62. 62. Reid JD, Plunkett GM, Peters GA. Phylogenetic relationships in the heterosporous fern genus Azolla (Azollaceae) based on DNA sequence data from three noncoding regions. Int J Plant Sci. 2006;167: 529–538.
  63. 63. Schneider H, Navarro-Gomez A, Russell SJ, Ansell S, Grundmann M, Vogel J. Exploring the utility of three nuclear regions to reconstruct reticulate evolution in the fern genus Asplenium. J Syst Evol. 2013; 51: 142–153.
  64. 64. Adjie B, Masuyama S, Ishikawa H, Watano Y. Independent origins of tetraploid cryptic species in the fern Ceratopteris thalictroides. J Plant Res. 2007; 120: 129–138. pmid:16955374
  65. 65. Chen CW, Kuo LY, Wang CN, Chiou WL. Development of a PCR primer set for intron 1 of the low-copy gene LEAFY in Davalliaceae. Am J Bot. 2012; 99: e223–e225. pmid:22623608
  66. 66. Wang L, Schneider H, Wu ZQ, He LJ, Zhang XC, Xiang QP. Indehiscent sporangia enable the accumulation of local fern diversity at the Qinghai-Tibetan Plateau. BMC Evol Biol. 2012; 12: 158. pmid:22929005
  67. 67. Chao YS, Dong SY, Chiang YC, Liu HY, Chiou WL. Extreme multiple reticulate origins of the Pteris cadieri complex (Pteridaceae). Int J Mol Sci. 2012; 13: 4523–4544. pmid:22605994
  68. 68. Sessa EB, Zimmer EA, Givnish TJ. Unraveling reticulate evolution in North American Dryopteris (Dryopteridaceae). BMC Evol Biol. 2012;12: 104. pmid:22748145
  69. 69. Ebihara A, Ishikawa H, Matsumoto S, Lin S J, Iwatsuki K, Takamiya N, et al. Nuclear DNA, chloroplast DNA, and ploidy analysis clarified biological complexity of the Vandenboschia radicans complex (Hymenophyllaceae) in Japan and adjacent areas. Am J Bot. 2005; 92: 1535–1547. pmid:21646171
  70. 70. Rothfels CJ, Schuettpelz E. Accelerated rate of molecular evolution for vittarioid ferns is strong and not driven by selection. Syst Biol. 2013; 63: 31–54. pmid:23963353
  71. 71. Zhang RS, Liu T, Wu W, Li YQ, Chao LF, Huang LS, et al. Molecular evidence for natural hybridization in the mangrove fern genus Acrostichum. BMC Plant Biol. 2013; 13: 74. pmid:23634934
  72. 72. Zhang WY, Kuo LY, Li FW, Wang CN, Chiou WL. The hybrid origin of Adiantum meishanianum (Pteridaceae): A rare and endemic species in Taiwan. Syst Bot. 2014; 39: 1034–1041.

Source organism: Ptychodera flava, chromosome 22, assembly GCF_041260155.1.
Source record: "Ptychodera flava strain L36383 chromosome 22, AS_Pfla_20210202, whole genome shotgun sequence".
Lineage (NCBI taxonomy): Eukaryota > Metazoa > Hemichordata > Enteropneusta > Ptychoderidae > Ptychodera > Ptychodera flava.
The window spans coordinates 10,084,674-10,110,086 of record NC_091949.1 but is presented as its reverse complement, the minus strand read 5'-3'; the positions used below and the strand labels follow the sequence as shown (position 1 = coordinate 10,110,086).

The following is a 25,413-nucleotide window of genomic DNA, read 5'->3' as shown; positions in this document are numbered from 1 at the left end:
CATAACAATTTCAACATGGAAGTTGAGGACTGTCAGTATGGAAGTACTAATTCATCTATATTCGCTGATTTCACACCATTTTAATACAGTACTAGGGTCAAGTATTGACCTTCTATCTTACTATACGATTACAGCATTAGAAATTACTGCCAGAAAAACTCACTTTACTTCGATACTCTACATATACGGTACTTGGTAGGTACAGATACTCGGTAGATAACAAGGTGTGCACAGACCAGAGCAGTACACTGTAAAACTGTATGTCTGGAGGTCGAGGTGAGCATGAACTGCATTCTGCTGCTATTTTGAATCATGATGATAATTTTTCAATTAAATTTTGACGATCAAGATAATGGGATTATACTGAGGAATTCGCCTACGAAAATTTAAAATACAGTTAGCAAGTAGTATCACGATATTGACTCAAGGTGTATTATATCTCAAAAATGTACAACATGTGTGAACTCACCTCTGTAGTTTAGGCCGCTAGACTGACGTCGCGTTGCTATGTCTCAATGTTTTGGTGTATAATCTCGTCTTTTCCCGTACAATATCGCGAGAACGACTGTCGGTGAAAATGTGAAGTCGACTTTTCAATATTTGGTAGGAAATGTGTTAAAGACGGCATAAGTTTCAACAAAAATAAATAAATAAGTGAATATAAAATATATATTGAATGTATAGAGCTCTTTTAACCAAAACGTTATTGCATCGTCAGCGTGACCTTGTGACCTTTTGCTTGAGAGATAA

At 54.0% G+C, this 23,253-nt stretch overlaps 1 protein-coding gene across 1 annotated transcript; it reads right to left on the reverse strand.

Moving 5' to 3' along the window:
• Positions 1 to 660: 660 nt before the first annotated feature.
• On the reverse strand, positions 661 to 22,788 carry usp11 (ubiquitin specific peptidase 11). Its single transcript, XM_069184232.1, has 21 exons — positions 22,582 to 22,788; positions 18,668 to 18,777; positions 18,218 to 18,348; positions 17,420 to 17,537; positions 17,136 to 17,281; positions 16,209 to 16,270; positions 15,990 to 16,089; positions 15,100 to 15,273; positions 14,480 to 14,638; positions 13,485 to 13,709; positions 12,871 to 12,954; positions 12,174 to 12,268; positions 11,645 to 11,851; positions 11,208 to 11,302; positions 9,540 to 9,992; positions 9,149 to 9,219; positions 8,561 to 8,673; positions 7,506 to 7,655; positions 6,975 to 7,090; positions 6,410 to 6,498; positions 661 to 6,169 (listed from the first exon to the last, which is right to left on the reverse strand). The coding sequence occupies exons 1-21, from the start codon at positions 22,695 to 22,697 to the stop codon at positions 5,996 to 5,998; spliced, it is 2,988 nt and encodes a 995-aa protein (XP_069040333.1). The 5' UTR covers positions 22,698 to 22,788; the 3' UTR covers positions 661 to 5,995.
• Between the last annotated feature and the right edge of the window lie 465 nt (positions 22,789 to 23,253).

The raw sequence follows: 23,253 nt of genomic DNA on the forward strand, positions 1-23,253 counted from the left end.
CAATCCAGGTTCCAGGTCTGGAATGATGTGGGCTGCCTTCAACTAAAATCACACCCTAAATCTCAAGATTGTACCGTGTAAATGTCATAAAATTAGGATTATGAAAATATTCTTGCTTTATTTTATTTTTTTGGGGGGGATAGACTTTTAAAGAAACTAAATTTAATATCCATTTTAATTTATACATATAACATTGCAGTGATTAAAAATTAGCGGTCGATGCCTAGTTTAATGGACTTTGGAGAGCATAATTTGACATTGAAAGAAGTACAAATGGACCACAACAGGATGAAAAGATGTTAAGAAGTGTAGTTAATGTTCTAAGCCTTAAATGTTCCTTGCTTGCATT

73. 73. Wang Y, Shang H, Zhou XL, Zhao GH, Dai XL, Yan YH. Adiantum × ailaoshanense (Pteridaceae), a new natural hybrid from Yunnan, China. Phytotaxa. 2015; 236: 266–272.
  74. 74. Wen J, Ickert-Bond S, Appelhans MS, Dorr LJ, Funk VA. Collections-based systematics: opportunities and outlook for 2050. J Syst Evol. 2015; 53: 477–488.
  75. 75. Spooner DM. Species delimitations in plants: lessons learned from potato taxonomy by a practicing taxonomist. J Syst Evol. 2016; 54: 191–203.
  76. 76. Ching RC, Zhang CF. New ferns of ZheJiang province. Bull Bot Res. 1983; 3: 2–3.
  77. 77. Lu JM, Wen J, Lutz S, Wang YP, Li DZ. Phylogenetic relationships of Chinese Adiantum based on five plastid markers. J Plant Res. 2012; 125: 237–249. pmid:21809178
  78. 78. Van The P, Averyanov L, Loc PK. Notes on Adiantum juxtapositum (Adiantaceae) and Abrodictyum pluma (Hymenophyllaceae) for the fern flora of Vietnam. Taiwania. 2013; 58: 151–155.
  79. 79. Liu YCh, Huang YM, Chiou WL. Validation of the name Adiantum meishanianum (Pteridaceae), a species endemic to Taiwan. Novon. 2009; 19: 59–61.
  80. 80. Wang Y, Shang H, Gu YF, Wei HJ, Zhao GH, Dai XL, et al. A new cryptic hybrid species of Adiantum L. (Pteridaceae) identified by nuclear and chloroplast DNA sequences. Chinese Sci Bull. 2015; 60: 922–932.
  81. 81. Zhang GF. Adiantaceae. In: Zhu WM, editor. Flora Yunnanica. Vol. 20. Beijing: Science Press; 2006. pp. 308–323.
  82. 82. Xiang JY, Wen J, Peng H. Evolution of the eastern Asian-North American biogeographic disjunctions in ferns and lycophytes. J Syst Evol. 2015; 53: 2–32.
  83. 83. Bybee SM, Bracken-Grissom H, Haynes BD, Hermansen RA, Byers RL, Clement MJ, et al. Targeted amplicon sequencing (TAS): A scalable next-gen approach to multilocus, multitaxa phylogenetics. Genome Biol Evol. 2011; 3: 1312–1323. pmid:22002916
  84. 84. Coissac E, Hollingsworth PM, Lavergne S, Taberlet P. From barcodes to genomes: extending the concept of DNA barcoding. Mol Ecol. 2016; 25: 1423–1428. pmid:26821259
  85. 85. Yang JB, Tang M, Li HT, Zhang ZR, Li DZ. Complete chloroplast genome of the genus Cymbidium: Lights into the species identification, phylogenetic implications and population genetic analyses. BMC Evol Biol. 2013;13: 84. pmid:23597078